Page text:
and embedded systems. Such features include, among others,
machine code insertions, address arithmetic, low-level access to memory, control over bitwise representation of data, bit manipulations, and
a well-defined, statically provable concurrent computing model called the
Ravenscar Profile.

Other features include restrictions (it is possible to restrict which language
features are accepted in a program) and features that help review and certify
the object code generated by the compiler.

Several vendors provide Ada compilers accompanied by minimal run-time kernels
suitable for use in certified, life-critical applications. It is also possible to
write Ada programs which require no run-time kernel at all.

It should come as no surprise that Ada is heavily used in the aerospace, defence,

The Language Reference Manual

The Ada Reference Manual (RM) is the official language definition. If you have a problem and no one else can help, you should read the RM (albeit often a bit cryptic for non-language-lawyers). For this reason, all complete (not draft) pages in Ada Programming contain links into the appropriate pages in the RM.

This tutorial covers Ada Reference Manual — ISO/IEC 8652:2012(E) Language and Standard Libraries, colloquially known as Ada 2012 or just Ada.

You can browse the complete Reference Manual at http://www.ada-auth.org/standards/12rm/html/RM-TTL.html

There are two companion documents:

The Ada Information Clearinghouse also offers the older Ada 83, 95, and 2005 standards and companion documents.

The RM is a collective work under the control of Ada users.
If you think you’ve found a problem in the RM, please report it to
the Ada Conformity Assessment Authority. On this site, you can also see the list of “Ada Issues” raised by other people.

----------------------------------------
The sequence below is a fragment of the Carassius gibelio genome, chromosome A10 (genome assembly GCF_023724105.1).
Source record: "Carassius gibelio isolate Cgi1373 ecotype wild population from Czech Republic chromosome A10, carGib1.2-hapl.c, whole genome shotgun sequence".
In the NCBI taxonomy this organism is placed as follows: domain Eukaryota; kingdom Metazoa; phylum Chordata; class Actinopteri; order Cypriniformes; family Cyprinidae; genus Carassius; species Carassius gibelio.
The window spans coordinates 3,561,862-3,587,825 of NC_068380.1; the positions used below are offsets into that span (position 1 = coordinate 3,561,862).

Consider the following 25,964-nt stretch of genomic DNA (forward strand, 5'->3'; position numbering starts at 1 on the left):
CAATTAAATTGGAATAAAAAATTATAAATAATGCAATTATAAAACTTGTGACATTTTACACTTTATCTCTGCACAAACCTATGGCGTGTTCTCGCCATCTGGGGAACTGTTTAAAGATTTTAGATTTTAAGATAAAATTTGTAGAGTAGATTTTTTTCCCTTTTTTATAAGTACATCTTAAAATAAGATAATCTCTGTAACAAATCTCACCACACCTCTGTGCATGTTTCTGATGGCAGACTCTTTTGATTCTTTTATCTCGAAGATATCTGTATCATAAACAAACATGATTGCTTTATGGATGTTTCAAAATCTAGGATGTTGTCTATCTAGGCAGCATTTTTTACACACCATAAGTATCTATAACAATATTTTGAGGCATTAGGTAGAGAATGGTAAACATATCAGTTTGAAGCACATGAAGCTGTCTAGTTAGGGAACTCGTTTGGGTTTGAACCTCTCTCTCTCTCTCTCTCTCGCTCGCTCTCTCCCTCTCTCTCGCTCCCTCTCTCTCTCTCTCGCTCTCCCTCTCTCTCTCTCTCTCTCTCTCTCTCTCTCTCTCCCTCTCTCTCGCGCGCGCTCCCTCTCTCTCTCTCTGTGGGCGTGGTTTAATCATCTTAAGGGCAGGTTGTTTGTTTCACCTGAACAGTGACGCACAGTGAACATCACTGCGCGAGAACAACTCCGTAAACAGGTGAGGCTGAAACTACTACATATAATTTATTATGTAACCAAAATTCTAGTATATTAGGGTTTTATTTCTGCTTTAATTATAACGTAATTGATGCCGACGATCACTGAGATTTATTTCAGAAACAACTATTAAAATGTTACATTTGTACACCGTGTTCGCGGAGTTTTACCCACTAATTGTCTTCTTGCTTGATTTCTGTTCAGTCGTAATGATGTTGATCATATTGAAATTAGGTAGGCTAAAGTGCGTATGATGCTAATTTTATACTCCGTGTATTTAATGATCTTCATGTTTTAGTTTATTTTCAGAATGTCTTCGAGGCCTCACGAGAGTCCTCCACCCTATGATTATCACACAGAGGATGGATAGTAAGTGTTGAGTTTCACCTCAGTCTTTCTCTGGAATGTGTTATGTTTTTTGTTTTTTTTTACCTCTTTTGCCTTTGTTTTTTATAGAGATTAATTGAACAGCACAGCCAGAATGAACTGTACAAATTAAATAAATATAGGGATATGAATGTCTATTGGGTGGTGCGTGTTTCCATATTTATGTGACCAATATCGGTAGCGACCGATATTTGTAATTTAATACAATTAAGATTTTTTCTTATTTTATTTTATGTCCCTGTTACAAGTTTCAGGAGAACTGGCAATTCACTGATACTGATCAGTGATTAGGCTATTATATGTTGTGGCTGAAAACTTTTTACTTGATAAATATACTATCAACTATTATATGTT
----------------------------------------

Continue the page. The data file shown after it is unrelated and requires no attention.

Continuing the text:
Unlike other programming languages, Ada compilers are officially tested, and only those which pass this test are accepted, for military and commercial work. This means that all Ada compilers behave (almost) the same, so you do not have to learn any dialects. But because the Ada standard allows the compiler writers to include some additions, you could learn a cool new feature only to find out that your favourite compiler does not support it…

Getting Started

Where to get a compiler, how to compile the source, all answered here:

Language Features

These chapters look at the broader picture, introducing you to the main Ada features in a tutorial style.

Computer Programming

The following articles are Ada adaptations from articles of the Computer programming book. The texts of these articles are language neutral but the examples are all Ada.

Language Reference

Within the following chapters we look at foundations of Ada. These chapters may be used for reference of a particular keyword, delimiter, operator and so forth.

Predefined Language Libraries

This section is a reference of the Ada Standard Library, which is extensive and well structured. It has these four root packages:

Besides the Standard Library, compilers usually come with a built-in library. This chapter describes the
GNAT library in particular.

External Libraries

This section is a reference of third-party Ada libraries which are not part of the compiler predefined environment but are freely available.

Collections

Printable Versions

The following are collection pages. All collection pages are comprised of groups of the already available pages. You can use them for printing or to gain a quick overview. Please note that those pages are partly very long.

Tutorial
Keywords
Operators

Source Code

The Source from the Book is available for download and online browsing. The latter allows “drill down”, meaning that you can follow the links right down to the package bodies in the Ada runtime library.